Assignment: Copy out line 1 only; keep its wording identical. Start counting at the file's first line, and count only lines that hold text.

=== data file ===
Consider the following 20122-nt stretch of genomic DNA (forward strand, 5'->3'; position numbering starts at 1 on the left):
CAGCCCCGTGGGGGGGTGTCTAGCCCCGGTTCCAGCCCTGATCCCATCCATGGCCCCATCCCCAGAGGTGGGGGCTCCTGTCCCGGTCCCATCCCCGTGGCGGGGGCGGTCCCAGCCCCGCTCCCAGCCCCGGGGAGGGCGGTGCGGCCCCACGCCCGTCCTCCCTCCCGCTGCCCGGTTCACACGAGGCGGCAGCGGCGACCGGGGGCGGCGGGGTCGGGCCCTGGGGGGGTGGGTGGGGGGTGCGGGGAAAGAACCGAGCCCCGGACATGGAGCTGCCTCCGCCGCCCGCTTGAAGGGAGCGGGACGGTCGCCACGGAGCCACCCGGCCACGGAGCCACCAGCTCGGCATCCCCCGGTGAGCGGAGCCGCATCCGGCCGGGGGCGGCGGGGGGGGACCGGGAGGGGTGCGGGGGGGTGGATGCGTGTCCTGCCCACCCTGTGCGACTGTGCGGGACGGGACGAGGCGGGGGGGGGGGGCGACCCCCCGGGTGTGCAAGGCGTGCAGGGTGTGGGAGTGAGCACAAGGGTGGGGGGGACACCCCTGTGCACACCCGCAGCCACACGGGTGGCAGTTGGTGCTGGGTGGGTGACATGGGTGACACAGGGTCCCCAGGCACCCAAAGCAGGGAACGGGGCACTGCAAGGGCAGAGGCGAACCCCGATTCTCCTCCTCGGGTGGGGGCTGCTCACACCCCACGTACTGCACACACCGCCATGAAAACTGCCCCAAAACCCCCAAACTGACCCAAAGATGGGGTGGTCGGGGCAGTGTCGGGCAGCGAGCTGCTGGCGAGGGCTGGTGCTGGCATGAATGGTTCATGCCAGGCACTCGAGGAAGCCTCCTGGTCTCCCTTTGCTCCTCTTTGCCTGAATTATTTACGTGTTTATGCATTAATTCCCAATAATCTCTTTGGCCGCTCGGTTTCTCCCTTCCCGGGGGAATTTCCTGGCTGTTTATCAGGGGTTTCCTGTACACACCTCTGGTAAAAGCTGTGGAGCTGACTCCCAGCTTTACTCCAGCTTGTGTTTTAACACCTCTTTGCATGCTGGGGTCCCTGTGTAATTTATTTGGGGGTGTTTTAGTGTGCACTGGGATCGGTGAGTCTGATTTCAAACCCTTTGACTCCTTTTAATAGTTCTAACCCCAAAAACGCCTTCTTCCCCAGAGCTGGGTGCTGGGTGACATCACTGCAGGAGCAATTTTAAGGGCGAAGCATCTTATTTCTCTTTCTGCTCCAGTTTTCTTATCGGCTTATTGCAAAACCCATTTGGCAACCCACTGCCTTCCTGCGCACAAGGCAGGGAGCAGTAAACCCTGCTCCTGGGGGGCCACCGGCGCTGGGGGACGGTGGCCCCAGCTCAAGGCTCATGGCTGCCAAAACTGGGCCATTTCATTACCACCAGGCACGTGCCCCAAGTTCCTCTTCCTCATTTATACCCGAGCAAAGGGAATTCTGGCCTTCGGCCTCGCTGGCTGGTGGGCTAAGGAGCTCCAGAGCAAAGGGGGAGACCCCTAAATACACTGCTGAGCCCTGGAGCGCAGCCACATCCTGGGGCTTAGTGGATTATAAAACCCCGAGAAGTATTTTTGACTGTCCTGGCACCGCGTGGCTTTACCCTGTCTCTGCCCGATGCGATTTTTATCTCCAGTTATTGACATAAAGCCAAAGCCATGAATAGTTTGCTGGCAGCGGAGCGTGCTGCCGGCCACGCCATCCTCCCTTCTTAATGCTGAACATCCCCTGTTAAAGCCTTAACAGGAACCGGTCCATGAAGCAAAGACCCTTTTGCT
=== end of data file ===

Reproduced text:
Consider the following 20122-nt stretch of genomic DNA (forward strand, 5'->3'; position numbering starts at 1 on the left):